You may be surprised that I would find such an position tempting, but it gets wearing, never having quite enough money. I still owe the heating oil company for the delivery over a month ago, and I've almost paid my property taxes. I eat a lot of rice, in late winter and early spring. What's more, I had an encounter with the misery-inducing norovirus, during a firing which left me acutely aware that there's no calling in sick at this job. If I had shut down the firing because I was ill I would have wasted hundreds of dollars worth of propane, so I just stumbled around, dumping angle irons full of soda into the kiln in between bouts of vomiting.

I was always an outstanding receptionist. I have a natural talent for it, and it plays to some of my strengths: my enjoyment of people and love of order. Anything is more fun when you are good at it.

And then I remember: to do that, I couldn't do this, not really. I remember that during the periods of my life when I had office work full time, I literally felt that I was thinking less interesting thoughts.

I'm not a fan of Mitt Romney, but he had one thing right: there is dignity in work (including parenting, IMO: but I'm off-topic.) I don't and wouldn't belittle anyone's honest work; unlike some artists I meet, I don't feel that sense of superiority to folks working in less obviously creative fields. Sometimes I experience the creative compulsion as a burden: if only I didn't need to do this thing, my life would be a lot easier.

And then I go downstairs to light the second burner, and smell the steam coming off the bricks; I fill up my new coffee cup, fondling the handle and feeling the deep thrum of satisfaction: I made this. And I remember, it's not all unpaid bills and vomiting.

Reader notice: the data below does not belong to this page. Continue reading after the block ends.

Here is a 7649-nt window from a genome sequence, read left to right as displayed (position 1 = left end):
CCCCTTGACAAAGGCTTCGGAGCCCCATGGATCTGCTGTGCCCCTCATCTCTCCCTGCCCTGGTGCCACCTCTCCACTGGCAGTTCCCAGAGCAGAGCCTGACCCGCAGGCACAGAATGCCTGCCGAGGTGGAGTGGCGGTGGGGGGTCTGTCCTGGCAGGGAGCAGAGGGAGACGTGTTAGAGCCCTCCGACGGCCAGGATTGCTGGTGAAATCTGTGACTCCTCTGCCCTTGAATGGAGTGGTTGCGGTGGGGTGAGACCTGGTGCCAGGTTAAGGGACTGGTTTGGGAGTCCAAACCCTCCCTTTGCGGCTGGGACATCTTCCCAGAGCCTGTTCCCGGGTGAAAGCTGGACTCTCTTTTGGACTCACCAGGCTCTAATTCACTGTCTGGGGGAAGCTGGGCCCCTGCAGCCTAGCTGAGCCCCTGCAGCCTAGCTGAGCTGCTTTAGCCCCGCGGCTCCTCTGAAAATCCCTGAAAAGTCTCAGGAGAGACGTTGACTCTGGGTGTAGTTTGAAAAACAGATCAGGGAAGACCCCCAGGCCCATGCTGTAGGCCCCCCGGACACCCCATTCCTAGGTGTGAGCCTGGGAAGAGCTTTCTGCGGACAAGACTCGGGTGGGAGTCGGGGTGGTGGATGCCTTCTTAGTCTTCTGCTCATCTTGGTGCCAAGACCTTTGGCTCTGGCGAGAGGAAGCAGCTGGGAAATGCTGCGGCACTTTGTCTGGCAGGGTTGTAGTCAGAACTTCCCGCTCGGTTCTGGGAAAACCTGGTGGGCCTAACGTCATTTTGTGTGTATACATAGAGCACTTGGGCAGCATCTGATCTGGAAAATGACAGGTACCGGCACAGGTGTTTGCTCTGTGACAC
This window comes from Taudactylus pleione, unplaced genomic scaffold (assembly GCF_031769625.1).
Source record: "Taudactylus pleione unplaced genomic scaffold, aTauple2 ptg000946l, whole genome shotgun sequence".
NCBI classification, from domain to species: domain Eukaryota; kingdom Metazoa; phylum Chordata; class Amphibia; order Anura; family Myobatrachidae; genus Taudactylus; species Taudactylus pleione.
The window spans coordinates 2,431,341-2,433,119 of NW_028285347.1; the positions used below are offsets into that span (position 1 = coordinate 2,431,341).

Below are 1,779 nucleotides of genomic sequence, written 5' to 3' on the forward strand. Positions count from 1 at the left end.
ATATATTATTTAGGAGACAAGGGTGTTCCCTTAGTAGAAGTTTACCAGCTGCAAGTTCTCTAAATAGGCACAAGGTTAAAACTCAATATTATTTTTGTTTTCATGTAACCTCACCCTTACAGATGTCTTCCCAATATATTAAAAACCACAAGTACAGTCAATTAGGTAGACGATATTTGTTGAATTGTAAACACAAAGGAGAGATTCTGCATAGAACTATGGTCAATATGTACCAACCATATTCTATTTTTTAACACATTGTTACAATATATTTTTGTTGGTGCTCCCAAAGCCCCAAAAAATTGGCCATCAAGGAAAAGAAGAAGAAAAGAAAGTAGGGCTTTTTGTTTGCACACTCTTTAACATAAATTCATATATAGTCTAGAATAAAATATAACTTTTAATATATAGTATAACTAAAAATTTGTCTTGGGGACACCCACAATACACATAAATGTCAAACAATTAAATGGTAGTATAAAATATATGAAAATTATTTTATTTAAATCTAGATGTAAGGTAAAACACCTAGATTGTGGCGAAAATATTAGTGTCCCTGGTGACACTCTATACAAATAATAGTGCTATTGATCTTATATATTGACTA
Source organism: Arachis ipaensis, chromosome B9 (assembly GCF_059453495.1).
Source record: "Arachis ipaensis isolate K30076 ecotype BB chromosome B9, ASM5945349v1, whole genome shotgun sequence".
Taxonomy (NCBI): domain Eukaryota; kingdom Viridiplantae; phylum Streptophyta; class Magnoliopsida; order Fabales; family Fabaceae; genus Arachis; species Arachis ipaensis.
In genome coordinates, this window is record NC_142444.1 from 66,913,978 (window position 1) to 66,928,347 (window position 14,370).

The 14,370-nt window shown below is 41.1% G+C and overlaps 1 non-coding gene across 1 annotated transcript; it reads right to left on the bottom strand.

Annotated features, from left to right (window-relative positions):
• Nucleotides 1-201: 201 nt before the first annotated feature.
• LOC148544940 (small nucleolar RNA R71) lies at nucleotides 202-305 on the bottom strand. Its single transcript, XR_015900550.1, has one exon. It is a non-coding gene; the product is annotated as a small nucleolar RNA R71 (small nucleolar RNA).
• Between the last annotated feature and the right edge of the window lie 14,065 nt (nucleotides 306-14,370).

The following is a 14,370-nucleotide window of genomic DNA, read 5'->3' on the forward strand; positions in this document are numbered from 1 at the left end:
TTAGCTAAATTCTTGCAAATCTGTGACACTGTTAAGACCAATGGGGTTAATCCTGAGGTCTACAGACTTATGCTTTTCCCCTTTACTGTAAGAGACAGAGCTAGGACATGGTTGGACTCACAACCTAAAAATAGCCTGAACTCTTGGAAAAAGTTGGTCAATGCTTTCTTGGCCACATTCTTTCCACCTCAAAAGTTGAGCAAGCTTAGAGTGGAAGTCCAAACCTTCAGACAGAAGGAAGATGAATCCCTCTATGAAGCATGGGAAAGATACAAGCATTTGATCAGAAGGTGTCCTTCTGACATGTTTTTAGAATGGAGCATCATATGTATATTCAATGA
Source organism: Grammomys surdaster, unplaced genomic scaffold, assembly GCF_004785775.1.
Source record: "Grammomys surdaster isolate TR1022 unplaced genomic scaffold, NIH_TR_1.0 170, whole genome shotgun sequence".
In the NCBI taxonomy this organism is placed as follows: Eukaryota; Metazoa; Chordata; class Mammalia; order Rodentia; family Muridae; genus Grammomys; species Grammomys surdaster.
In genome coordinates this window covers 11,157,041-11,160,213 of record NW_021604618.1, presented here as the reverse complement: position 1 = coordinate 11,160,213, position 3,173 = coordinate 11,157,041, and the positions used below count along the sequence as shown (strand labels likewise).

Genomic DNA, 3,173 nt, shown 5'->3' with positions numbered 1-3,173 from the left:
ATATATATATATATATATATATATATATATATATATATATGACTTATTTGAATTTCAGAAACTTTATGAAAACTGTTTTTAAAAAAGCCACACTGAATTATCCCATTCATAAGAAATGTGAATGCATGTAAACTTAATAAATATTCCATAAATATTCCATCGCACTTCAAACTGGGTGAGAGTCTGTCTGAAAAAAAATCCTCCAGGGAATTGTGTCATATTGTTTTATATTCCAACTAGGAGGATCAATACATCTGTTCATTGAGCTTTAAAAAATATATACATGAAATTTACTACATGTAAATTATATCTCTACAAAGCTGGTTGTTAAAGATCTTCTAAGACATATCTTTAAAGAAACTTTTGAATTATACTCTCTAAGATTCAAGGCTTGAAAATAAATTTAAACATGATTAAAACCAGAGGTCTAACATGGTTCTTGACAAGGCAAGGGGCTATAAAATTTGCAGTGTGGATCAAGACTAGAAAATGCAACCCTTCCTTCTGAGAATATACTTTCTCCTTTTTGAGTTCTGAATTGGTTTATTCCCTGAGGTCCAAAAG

And, you know, it's April. Late winter and early spring are prime time for unpaid bills, for me; and a regular gig is no proof against vomiting. I can already see things picking up for the season. I will get out the calculator and a number 2 pencil and see what I need to do to get me to that number, though: 40K is a lot of money but not a crazy-lot. It should be within my reach.

Maybe I can have it all.

Wednesday, April 18, 2012

Jonah Lehrer on How Creativity Works

I heard this great talk on NPR yesterday, from the Commonwealth Club of California. It's all about the nature of creativity and the conditions that foster it. Long, but worth it.

Tuesday, April 17, 2012

500 Teapots Call For Entries

I found out about this a bit late for myself: I have teapots in process but there's no way they will be finished, never mind photographed, by the upcoming deadline for entry into Lark Books planned 500 Teapots publication. But it might not be too late for you! Check it out here.
The deadline for submission in April 20th; you can submit up to 4 entries.

Lark already has a 500 Teapots book, with which you are probably already familiar. I would so love to be in the new one! But I guess I'll just have to wait for volume 3.

Saturday, April 14, 2012

What's Happening With the Tour

  1. Here's an updated map of participating studios. The map is extra-super cool; if you click on a marker, it gives you not just the address, but the phone, website, and a photo of the work. I made it at; I tried at first on Google Maps but found it hard to share the map, and couldn't figure out how to turn it into a jpeg. Making a jpeg or a pdf is easy at Zeemaps, but it isn't free; it costs 98 cents. Fair enough, says I.
  2. Brandon Lutterman, a potter and sculptor from Wiscasset, has joined the tour
  3. My dear friend Tim Cichocki will be my guest artist here at Fine Mess Pottery
  4. Portland Pottery, Monkitree in Gardiner, and Branch Pond Flowers and Gifts, have all agreed to sponsor the tour.
If you haven't heard about it yet, it's happening Mother's Day weekend, May 12th & 13th. Saturday 10-6, Sunday 11 -4. Hope to see you there!

Friday, April 13, 2012

Seconds for Spring!

I was thinking I would save all of my pots, even the seconds, for the Maine Pottery Tour, Mother's day weekend; but we're almost out of cat food.

Thursday, April 12, 2012

A Herd of Teapots!

These are thrown as closed forms, then the lids are cut out. I attach a flattened coil on the underside of the lid to prevent it sliding around when the pot is in use.